SAO PAULO (AP) — A judge on Wednesday ordered the transfer of former Brazilian President Luiz Inácio Lula da Silva from a lockup in the south of the country to a penitentiary for common criminals in Sao Paulo state. Attorneys of the left-leaning leader quickly challenged the move in the nation’s top court.
Judge Paulo Sorci ruled the former president should be transferred from an isolated single room in federal police facilities in the city of Curitiba to the Tremembe penitentiary, 95 miles (155 kilometers) northeast of Sao Paulo. The date of the transfer is yet to be set and it is not clear what kind of cell the 73-year-old da Silva would be put in.
Earlier, Judge Carolina Lebbos authorized the move at the request of Brazil’s federal police, who said da Silva’s supporters are troubling neighbors of the prison in Curitiba, a complaint that dates back to the day he was arrested last year. She hadn’t specified which prison would receive him.
The Tremembe penitentiary is known for holding high-profile prisoners. Sao Paulo state’s prison authority says it has a capacity of 408 inmates.
Da Silva’s Workers’ Party said in a statement that the move “is yet another illegality and gesture of persecution against Lula, for it arbitrarily denies him the prerogative of a former president and former commander in chief of the armed forces.”
Hundreds of supporters have gathered outside Curitiba’s federal police station since Da Silva started serving his 12-year sentence for corruption and money laundering on April 7, 2018.
He denies any wrongdoing and is awaiting a ruling by the country’s top court this month on allegations that the person who sentenced him, former Judge Sérgio Moro, was biased. A court ruling in his favor could free the former leader.
Da Silva’s attorneys asked Brazil’s top court to either release him while until it decides whether Moro was biased against him or suspend the transfer to the Tremembe penitentiary.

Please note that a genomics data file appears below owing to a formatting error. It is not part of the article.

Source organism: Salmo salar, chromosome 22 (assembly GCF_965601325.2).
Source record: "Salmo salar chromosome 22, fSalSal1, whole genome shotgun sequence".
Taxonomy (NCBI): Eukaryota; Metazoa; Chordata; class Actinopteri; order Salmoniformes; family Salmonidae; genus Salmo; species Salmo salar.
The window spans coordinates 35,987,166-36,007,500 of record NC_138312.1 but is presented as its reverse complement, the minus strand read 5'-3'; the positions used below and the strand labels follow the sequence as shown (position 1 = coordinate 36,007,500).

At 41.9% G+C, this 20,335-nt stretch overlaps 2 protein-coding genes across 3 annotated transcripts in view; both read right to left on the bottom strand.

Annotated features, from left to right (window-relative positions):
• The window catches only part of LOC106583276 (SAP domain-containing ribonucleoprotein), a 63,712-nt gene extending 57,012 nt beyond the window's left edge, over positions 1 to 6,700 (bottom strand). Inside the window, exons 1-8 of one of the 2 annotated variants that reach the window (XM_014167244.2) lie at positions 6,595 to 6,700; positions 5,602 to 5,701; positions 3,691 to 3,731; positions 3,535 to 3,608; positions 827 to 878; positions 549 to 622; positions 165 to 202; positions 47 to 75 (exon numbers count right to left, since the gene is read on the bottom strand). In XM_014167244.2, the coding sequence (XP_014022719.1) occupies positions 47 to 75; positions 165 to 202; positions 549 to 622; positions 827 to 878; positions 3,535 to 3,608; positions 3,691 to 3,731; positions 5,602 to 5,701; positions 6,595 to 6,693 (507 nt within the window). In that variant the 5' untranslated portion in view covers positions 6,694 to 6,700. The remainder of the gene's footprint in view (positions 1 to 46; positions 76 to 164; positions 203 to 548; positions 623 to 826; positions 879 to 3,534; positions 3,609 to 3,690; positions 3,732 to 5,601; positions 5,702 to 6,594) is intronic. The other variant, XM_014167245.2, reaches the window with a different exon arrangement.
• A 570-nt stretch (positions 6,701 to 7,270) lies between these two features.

Moro is currently justice minister in President Jair Bolsonaro’s far-right administration and also heads the country’s federal police.
The news website The Intercept Brasil recently published leaked messages involving Moro and prosecutors that it said showed Moro helped them in their case against Da Silva, who governed between 2003 and 2010.
Moro has said he can’t confirm the messages were his because he has deleted the app, but said they do not show bias in any case.
Some adversaries of the former president have criticized the decision to transfer him.
Chamber of Deputies Speaker Rodrigo Maia said he agreed with a colleague who called the move of “persecution for no reason.”
But Sao Paulo Gov. João Doria, who supported Bolsonaro in the presidential campaign, celebrated the decision, saying on Twitter that da Silva “will be treated like all other prisoners.”
The decision to transfer da Silva comes nearly two months before Brazilian law would somewhat relax his prison sentence. Inmates who are considered less dangerous can work outside during the day after serving one sixth of their prison time.